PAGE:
6526 ft (1989 m) — 1728 ft gain
Occasionally, a highpoint excursion takes me into an area where our field teams are working, and this provides a good opportunity for a closer look at the landscape surrounding our project efforts. I left home early thinking I would get to the base of the Lodi Hills – my highpoint target on the day – to cover the relatively short, easy walk above Gabbs Valley in west-central Nevada; afterward I might check in with the crews to see how things are going.
In Lahontan Valley, near Fallon Naval Air Station, I came across a well-established rookery of Great Blue Herons, waking up to morning light as the first jets rumble away from the runways nearby. There is some courtship going on, while others are already nested up and awaiting an early brood.
I ventured southward into Gabbs Valley, turning east on the broad alluvial fan that emanates from the Lodi Hills. A good dirt road took me to the base of a shallow canyon below Victory Mine, where prospects and other mining-works mark the hillslopes to the east. I left the rig to walk a two-track road northward, climbing gradually along a sand-covered fan (Qa1). The ramping sand thickens to a sand sheet (Qd1) that has formed on the leeward side of an incised gully that cuts deeply into the fan. The gully exposes a planar surface where the alluvium (Qa2) rests on an underlying, beveled surface of volcanic bedrock, the foundation of the west-facing slopes of the Lodi Hills. The exposure of the canyon wall is a nice example of how proximal fans form on older surfaces along the mountain front.
I turned eastward to climb a broad, sand-covered slope. It is difficult to map these landforms. It is your basic hillslope supported by the ancient bedrock of this segment of the Lodi Hills. So we could map it as dolomite or limestone hillslope (geologists show this on their maps), but the sand sheet (Qd1) is prominent in places, protected behind low outcrops and falling along the leeward side of deeper gullies leading to a broad canyon. I am not overly interested in the bedrock structures, though I enjoy walking through them. I focus on recent, or Holocene-age, landforms generally, so I tend to highlight the younger sand, wondering about its origin and overall mobility. As I move upward and eastward I come to what I think is evidence of the Paradise Thrust fault where older Triassic limestone has pushed eastward and up over younger, Jurassic limestones. The rock units change color, and a few areas so more conglomerate, old debris flows where rock clasts are cemented together, unlike the nearby smooth and fine-textured remnants of older ocean beds. But the thrust change could be further west, I am just not sure about this bedrock, the limestones are so similar.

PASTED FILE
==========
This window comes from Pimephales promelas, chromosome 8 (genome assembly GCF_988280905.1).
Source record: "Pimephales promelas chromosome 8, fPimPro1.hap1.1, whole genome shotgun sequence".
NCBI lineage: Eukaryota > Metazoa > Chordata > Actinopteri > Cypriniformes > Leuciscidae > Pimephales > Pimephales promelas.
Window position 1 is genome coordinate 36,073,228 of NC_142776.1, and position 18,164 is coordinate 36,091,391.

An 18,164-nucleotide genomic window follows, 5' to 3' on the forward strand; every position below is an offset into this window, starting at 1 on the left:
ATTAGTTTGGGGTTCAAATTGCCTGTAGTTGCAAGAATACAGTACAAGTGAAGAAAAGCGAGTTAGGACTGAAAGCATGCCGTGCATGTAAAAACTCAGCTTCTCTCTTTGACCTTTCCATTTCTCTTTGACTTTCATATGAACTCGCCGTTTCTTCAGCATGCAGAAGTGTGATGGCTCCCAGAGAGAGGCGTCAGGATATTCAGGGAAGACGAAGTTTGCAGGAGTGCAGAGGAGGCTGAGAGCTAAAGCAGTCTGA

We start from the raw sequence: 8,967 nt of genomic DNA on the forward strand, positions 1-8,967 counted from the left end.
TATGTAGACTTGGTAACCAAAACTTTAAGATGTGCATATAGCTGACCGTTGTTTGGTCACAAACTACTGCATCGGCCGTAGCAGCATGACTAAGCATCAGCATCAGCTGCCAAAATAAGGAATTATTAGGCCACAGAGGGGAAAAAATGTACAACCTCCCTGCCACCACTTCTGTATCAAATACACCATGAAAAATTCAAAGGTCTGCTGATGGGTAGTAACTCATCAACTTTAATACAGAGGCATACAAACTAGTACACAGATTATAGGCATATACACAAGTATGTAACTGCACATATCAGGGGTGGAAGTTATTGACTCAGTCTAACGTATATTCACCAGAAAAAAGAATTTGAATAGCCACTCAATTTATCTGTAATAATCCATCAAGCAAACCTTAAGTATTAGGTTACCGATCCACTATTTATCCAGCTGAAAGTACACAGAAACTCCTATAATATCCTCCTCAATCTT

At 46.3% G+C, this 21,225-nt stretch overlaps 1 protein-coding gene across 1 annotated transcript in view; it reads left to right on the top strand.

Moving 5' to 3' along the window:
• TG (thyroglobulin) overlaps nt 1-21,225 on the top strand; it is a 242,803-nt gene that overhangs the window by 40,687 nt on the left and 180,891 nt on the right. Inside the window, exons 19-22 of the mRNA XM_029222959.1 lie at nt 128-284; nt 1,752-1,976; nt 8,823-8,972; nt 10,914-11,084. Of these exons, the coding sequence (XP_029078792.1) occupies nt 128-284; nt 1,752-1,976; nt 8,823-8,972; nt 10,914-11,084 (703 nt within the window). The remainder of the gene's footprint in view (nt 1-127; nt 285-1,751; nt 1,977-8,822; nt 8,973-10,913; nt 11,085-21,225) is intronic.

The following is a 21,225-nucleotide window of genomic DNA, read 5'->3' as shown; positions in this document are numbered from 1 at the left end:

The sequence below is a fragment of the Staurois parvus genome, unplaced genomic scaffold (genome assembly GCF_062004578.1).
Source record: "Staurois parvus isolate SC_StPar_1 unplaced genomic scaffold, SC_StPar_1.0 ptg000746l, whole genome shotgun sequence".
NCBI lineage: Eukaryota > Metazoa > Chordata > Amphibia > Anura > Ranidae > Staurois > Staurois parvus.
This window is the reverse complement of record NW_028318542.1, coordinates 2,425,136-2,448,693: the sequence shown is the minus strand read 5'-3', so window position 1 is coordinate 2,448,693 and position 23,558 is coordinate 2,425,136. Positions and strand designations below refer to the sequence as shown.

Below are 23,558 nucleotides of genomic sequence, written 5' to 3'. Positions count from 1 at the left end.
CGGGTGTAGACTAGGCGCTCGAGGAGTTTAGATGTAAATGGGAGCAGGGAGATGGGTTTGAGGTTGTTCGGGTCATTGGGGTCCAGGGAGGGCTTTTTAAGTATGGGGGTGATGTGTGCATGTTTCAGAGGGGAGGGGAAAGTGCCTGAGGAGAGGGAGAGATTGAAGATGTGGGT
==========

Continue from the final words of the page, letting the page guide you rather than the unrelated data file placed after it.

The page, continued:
I find some prospects where the slope steepens into a summit ridge. I had avoided hiking the two-track road to the prospects in favor of the nearby ridgeline. These historic-era features are interesting, but I need to keep moving. I climbed upward to the ridge where the rocks get interesting, even in a range as isolated as the Lodi Hills. I could see the tilted and lifted bedrock forming the foundation of the summit and enjoyed the wandering ridgeline until I finally reached the summit.
I watched a small herd of deer wandering the steep-sided gullies below the summit. I do not think they ever saw me. The summit is a cluster of bounders with a generous view in every direction – a worthwhile effort in the relatively low hills.
I did not have much time to linger as I was still looking to meet our crew in the valley below. Nevertheless, I took my time, wandering a more southerly set of ridges and slopes to find another sand-filled gully to reach the truck. Glad to spend a day in the hills once again.